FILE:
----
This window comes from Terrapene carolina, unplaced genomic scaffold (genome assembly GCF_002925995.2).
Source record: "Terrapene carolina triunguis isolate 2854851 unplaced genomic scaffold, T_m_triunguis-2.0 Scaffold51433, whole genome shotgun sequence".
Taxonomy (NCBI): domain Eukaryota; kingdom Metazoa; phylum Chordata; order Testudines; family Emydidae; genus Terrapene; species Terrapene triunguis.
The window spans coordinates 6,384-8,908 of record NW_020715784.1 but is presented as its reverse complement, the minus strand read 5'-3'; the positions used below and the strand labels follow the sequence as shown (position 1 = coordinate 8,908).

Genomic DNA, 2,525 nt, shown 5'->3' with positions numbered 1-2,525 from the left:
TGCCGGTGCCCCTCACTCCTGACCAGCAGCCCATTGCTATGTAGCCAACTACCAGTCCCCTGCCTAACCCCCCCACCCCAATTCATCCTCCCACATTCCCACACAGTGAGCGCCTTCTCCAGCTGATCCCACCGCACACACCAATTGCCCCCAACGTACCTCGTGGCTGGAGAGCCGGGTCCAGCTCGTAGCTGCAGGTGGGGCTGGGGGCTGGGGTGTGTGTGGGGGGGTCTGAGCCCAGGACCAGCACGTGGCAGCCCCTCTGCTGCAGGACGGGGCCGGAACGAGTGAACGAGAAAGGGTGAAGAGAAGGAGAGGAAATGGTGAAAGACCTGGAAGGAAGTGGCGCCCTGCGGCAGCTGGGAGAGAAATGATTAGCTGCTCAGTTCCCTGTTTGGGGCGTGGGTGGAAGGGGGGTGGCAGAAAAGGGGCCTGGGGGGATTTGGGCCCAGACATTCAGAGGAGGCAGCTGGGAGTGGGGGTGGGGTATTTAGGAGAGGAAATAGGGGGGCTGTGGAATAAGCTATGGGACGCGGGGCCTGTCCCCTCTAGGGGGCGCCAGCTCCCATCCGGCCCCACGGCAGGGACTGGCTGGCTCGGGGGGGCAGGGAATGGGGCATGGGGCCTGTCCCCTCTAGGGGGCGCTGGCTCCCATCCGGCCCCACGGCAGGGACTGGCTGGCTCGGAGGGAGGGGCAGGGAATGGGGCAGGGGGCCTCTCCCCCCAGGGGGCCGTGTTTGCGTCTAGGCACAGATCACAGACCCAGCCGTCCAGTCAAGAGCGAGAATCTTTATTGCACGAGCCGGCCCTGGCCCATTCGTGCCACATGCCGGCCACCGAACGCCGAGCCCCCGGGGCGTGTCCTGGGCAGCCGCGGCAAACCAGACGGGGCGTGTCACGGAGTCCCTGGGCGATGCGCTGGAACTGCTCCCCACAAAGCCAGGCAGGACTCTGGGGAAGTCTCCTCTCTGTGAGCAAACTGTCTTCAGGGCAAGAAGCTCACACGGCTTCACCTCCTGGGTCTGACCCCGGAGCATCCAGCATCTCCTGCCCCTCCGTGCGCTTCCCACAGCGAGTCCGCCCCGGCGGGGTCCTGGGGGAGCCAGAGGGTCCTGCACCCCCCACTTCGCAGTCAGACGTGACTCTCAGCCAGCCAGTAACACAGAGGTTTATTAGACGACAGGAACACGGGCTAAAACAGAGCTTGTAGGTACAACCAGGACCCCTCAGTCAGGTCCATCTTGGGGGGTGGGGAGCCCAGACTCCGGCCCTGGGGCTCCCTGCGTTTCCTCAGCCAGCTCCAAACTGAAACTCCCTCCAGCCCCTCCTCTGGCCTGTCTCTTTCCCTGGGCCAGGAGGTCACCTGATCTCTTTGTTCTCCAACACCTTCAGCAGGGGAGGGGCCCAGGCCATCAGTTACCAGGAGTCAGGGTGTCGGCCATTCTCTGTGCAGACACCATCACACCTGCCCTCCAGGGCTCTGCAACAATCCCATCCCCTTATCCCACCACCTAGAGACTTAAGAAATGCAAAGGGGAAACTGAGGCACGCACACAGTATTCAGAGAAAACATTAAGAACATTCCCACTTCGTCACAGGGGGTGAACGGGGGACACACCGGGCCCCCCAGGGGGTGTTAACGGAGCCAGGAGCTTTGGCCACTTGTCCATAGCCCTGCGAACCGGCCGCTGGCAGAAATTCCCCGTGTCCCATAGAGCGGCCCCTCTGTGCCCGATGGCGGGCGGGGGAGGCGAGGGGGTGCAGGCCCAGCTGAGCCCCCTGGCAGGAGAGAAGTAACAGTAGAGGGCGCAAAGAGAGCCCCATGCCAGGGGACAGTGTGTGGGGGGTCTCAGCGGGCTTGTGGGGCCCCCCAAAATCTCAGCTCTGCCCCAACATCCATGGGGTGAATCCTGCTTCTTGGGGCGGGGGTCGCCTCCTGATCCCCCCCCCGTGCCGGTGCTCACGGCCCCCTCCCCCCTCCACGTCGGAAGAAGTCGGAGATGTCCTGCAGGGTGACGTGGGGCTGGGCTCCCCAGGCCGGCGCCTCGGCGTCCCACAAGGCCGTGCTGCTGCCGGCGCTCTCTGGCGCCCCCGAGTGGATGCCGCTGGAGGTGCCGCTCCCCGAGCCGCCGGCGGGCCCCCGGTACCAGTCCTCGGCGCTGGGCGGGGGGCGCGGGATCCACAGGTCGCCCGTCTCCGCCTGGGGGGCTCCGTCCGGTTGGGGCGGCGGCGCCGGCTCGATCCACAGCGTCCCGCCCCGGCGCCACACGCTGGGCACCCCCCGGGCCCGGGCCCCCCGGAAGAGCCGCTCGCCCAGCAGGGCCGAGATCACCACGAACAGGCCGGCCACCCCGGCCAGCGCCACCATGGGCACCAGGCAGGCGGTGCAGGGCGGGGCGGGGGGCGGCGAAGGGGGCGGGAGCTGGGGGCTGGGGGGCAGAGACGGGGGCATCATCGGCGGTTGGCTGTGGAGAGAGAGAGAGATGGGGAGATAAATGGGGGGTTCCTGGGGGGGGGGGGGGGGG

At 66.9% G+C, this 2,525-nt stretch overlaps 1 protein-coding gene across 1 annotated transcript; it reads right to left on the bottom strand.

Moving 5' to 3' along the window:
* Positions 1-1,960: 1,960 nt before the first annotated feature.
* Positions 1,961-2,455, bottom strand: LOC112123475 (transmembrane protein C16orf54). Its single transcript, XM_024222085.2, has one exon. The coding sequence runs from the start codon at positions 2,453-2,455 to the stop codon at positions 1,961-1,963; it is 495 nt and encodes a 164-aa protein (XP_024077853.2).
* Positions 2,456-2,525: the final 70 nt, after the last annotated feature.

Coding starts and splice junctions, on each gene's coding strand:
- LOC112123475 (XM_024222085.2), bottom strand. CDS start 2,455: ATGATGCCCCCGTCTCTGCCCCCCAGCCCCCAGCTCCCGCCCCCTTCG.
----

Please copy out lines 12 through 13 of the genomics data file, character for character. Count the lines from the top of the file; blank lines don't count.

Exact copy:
Coding starts and splice junctions, on each gene's coding strand:
- LOC112123475 (XM_024222085.2), bottom strand. CDS start 2,455: ATGATGCCCCCGTCTCTGCCCCCCAGCCCCCAGCTCCCGCCCCCTTCG.